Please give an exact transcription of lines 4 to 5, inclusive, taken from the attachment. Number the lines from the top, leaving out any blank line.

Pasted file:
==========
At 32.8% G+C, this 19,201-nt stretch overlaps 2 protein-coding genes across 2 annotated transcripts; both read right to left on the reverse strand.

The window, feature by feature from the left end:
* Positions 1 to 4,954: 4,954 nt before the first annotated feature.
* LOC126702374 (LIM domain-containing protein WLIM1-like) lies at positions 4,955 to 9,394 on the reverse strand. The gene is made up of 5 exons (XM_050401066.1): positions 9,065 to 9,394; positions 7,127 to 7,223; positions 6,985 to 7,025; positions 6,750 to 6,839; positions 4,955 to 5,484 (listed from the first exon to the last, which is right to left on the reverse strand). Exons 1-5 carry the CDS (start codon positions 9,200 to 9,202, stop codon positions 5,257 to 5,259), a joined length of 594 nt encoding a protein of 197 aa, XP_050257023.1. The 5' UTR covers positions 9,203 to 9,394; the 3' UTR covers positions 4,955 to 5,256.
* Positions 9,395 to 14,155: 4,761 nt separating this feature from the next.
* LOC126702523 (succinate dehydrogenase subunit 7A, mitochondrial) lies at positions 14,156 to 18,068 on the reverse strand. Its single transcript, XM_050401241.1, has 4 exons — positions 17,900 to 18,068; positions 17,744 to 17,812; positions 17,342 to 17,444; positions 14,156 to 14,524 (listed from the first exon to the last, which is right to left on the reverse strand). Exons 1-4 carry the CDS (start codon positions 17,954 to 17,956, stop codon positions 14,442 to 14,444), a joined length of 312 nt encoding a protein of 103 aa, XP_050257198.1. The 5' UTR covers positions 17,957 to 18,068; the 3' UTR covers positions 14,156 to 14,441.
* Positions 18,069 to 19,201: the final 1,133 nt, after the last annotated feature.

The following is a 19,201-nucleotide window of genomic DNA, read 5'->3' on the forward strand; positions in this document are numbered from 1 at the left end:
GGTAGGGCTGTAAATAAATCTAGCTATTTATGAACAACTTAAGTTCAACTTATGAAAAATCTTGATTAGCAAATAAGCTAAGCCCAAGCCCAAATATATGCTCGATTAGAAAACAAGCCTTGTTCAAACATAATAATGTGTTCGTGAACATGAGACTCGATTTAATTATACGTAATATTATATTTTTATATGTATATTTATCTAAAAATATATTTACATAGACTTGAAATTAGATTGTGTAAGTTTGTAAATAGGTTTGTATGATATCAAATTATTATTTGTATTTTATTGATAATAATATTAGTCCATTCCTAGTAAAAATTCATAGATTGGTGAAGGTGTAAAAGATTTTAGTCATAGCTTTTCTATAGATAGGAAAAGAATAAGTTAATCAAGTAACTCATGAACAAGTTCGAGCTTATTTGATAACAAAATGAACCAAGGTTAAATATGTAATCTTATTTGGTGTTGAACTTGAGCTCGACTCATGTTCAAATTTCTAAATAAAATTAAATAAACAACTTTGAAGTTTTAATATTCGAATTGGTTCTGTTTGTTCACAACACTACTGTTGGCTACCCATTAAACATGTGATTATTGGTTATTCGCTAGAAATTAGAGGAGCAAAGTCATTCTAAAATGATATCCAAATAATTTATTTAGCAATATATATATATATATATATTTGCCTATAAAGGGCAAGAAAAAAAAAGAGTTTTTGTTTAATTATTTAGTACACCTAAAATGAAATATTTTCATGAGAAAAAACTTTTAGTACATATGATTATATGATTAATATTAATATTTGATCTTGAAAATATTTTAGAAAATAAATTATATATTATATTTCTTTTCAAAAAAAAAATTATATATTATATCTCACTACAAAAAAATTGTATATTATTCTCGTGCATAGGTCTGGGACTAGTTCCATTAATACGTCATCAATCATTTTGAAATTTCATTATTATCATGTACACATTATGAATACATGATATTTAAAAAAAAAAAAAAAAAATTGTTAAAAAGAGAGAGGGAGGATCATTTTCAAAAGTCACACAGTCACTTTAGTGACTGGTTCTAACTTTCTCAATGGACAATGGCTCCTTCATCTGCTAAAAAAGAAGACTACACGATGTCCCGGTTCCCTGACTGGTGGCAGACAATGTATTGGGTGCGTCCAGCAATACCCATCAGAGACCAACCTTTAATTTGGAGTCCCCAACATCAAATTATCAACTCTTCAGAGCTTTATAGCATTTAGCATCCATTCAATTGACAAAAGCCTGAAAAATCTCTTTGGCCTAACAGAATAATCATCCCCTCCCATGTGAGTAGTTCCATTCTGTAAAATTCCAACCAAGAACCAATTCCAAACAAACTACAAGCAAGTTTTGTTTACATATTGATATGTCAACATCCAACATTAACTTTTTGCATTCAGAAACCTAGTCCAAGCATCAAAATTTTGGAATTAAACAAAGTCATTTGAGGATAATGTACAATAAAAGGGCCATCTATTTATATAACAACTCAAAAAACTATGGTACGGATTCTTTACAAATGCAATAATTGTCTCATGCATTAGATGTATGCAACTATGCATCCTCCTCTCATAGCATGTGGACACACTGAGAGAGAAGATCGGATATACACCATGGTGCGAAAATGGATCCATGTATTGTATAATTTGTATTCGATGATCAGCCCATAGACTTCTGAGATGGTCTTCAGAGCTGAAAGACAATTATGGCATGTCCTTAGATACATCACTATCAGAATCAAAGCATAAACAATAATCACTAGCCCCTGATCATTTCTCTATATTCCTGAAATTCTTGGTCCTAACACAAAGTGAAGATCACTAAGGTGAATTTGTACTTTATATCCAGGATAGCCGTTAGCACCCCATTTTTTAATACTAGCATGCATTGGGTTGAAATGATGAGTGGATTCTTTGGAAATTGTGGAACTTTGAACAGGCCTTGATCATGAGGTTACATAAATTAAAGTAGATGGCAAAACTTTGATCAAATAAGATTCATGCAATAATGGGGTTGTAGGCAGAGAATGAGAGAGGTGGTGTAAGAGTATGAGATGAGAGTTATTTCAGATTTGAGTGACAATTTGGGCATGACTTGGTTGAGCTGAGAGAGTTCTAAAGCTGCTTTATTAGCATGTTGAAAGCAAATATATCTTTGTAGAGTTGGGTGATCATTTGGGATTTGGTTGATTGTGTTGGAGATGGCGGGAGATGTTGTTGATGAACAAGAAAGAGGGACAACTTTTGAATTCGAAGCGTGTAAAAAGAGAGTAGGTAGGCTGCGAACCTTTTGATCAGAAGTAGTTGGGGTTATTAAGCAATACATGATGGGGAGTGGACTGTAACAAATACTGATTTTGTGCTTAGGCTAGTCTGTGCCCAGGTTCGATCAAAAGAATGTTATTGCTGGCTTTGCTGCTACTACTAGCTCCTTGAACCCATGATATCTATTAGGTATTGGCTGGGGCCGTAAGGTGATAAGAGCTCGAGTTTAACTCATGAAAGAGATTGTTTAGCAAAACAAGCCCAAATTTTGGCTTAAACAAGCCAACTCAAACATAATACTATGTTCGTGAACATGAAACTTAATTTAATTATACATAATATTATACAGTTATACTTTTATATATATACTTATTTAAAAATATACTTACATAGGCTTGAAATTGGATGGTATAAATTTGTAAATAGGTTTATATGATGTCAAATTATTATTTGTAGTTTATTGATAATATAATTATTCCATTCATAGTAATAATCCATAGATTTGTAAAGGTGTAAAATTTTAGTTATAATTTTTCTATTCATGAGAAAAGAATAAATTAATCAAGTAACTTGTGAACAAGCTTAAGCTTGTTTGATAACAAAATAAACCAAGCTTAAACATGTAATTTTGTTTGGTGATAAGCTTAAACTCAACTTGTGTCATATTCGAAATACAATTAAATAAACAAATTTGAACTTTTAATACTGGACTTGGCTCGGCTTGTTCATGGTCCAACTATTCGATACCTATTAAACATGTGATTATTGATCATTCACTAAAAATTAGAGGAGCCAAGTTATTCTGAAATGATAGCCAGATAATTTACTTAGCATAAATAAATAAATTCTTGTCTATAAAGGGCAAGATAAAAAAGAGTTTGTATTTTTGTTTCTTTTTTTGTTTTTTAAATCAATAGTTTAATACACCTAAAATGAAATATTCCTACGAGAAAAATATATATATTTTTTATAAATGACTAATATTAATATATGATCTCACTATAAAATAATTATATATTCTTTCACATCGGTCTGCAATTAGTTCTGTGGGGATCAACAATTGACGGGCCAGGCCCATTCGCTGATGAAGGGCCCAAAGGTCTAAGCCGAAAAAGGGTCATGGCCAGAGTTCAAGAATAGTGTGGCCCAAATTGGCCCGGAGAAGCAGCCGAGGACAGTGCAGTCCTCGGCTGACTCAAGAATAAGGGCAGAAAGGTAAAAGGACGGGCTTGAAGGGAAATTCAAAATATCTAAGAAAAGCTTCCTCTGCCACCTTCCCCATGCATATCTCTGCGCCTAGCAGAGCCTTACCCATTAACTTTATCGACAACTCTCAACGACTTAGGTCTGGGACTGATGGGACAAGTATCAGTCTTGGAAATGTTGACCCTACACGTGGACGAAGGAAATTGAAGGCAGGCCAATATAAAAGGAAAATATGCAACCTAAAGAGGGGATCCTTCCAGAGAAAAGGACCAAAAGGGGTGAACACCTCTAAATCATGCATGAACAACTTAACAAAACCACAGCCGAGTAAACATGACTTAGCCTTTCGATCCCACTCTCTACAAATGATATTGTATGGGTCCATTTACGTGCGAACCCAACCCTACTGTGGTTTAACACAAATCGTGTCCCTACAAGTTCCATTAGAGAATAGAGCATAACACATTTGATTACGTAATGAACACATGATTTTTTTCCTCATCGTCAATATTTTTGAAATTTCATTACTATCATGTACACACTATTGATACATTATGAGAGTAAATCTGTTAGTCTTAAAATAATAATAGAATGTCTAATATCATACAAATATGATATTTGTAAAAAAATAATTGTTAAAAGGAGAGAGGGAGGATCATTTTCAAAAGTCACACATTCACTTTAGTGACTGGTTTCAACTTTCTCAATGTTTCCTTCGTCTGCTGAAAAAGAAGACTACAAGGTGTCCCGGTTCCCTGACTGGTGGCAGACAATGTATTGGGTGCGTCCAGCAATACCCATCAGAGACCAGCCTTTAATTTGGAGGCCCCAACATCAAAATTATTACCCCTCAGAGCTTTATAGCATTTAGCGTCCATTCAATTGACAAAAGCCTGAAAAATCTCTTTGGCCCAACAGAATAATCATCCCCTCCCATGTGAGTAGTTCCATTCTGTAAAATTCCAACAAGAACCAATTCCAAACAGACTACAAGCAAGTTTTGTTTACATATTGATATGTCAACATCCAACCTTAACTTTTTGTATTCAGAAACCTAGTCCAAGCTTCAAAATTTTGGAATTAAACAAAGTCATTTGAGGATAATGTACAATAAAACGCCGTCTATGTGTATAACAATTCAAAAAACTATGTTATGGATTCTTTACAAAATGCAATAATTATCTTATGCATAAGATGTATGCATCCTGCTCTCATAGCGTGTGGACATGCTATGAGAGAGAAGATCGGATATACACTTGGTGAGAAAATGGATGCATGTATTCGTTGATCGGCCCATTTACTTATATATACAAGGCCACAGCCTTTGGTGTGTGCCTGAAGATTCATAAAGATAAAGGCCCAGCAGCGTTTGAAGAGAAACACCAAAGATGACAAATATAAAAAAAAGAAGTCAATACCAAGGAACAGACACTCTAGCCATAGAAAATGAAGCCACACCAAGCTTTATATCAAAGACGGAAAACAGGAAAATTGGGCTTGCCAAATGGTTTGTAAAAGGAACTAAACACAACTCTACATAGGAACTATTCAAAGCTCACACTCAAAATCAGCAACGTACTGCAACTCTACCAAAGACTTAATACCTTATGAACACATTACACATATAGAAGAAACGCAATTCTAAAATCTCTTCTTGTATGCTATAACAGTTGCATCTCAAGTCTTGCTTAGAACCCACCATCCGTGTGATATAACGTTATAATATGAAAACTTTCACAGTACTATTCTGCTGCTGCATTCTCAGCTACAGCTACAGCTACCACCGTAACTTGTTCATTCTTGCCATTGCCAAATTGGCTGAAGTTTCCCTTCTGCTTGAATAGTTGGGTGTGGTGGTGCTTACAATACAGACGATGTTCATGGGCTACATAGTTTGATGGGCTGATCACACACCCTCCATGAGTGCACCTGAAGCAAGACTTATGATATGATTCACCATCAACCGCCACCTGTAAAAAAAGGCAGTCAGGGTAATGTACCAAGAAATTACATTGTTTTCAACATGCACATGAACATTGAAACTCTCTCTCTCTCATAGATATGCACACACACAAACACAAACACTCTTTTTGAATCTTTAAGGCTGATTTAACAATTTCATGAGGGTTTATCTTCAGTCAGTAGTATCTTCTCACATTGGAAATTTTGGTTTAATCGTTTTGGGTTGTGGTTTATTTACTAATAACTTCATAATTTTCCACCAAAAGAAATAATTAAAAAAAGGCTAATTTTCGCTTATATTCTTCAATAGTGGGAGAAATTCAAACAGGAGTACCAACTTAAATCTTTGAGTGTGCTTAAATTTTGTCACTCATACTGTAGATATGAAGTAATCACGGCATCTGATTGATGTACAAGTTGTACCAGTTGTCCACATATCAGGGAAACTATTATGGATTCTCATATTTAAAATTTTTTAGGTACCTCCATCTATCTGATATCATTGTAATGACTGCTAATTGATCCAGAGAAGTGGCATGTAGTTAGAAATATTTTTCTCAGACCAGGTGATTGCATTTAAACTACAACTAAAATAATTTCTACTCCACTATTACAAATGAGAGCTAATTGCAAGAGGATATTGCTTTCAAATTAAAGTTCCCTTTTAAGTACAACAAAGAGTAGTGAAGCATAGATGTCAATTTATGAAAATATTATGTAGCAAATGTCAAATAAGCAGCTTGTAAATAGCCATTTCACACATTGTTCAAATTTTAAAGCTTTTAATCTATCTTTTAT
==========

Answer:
* LOC126702374 (LIM domain-containing protein WLIM1-like) lies at positions 4,955 to 9,394 on the reverse strand. The gene is made up of 5 exons (XM_050401066.1): positions 9,065 to 9,394; positions 7,127 to 7,223; positions 6,985 to 7,025; positions 6,750 to 6,839; positions 4,955 to 5,484 (listed from the first exon to the last, which is right to left on the reverse strand). Exons 1-5 carry the CDS (start codon positions 9,200 to 9,202, stop codon positions 5,257 to 5,259), a joined length of 594 nt encoding a protein of 197 aa, XP_050257023.1. The 5' UTR covers positions 9,203 to 9,394; the 3' UTR covers positions 4,955 to 5,256.
* Positions 9,395 to 14,155: 4,761 nt separating this feature from the next.